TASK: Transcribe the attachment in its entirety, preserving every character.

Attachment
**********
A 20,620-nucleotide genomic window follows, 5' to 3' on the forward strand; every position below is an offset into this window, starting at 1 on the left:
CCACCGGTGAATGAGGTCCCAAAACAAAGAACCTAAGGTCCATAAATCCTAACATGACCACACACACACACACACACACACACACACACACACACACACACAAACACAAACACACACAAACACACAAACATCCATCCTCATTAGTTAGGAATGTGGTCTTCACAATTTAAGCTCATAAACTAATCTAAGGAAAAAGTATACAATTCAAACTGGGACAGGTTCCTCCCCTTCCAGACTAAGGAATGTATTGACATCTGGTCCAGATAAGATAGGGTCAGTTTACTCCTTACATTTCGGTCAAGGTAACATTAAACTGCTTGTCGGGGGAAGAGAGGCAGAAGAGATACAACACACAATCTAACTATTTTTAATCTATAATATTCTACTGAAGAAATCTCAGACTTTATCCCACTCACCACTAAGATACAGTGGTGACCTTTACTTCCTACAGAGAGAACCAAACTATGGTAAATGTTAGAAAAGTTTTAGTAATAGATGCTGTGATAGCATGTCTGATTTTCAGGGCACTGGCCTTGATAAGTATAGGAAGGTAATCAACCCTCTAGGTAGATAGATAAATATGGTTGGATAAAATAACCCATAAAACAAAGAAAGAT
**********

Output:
A 20,620-nucleotide genomic window follows, 5' to 3' on the forward strand; every position below is an offset into this window, starting at 1 on the left:
CCACCGGTGAATGAGGTCCCAAAACAAAGAACCTAAGGTCCATAAATCCTAACATGACCACACACACACACACACACACACACACACACACACACACACACAAACACAAACACACACAAACACACAAACATCCATCCTCATTAGTTAGGAATGTGGTCTTCACAATTTAAGCTCATAAACTAATCTAAGGAAAAAGTATACAATTCAAACTGGGACAGGTTCCTCCCCTTCCAGACTAAGGAATGTATTGACATCTGGTCCAGATAAGATAGGGTCAGTTTACTCCTTACATTTCGGTCAAGGTAACATTAAACTGCTTGTCGGGGGAAGAGAGGCAGAAGAGATACAACACACAATCTAACTATTTTTAATCTATAATATTCTACTGAAGAAATCTCAGACTTTATCCCACTCACCACTAAGATACAGTGGTGACCTTTACTTCCTACAGAGAGAACCAAACTATGGTAAATGTTAGAAAAGTTTTAGTAATAGATGCTGTGATAGCATGTCTGATTTTCAGGGCACTGGCCTTGATAAGTATAGGAAGGTAATCAACCCTCTAGGTAGATAGATAAATATGGTTGGATAAAATAACCCATAAAACAAAGAAAGAT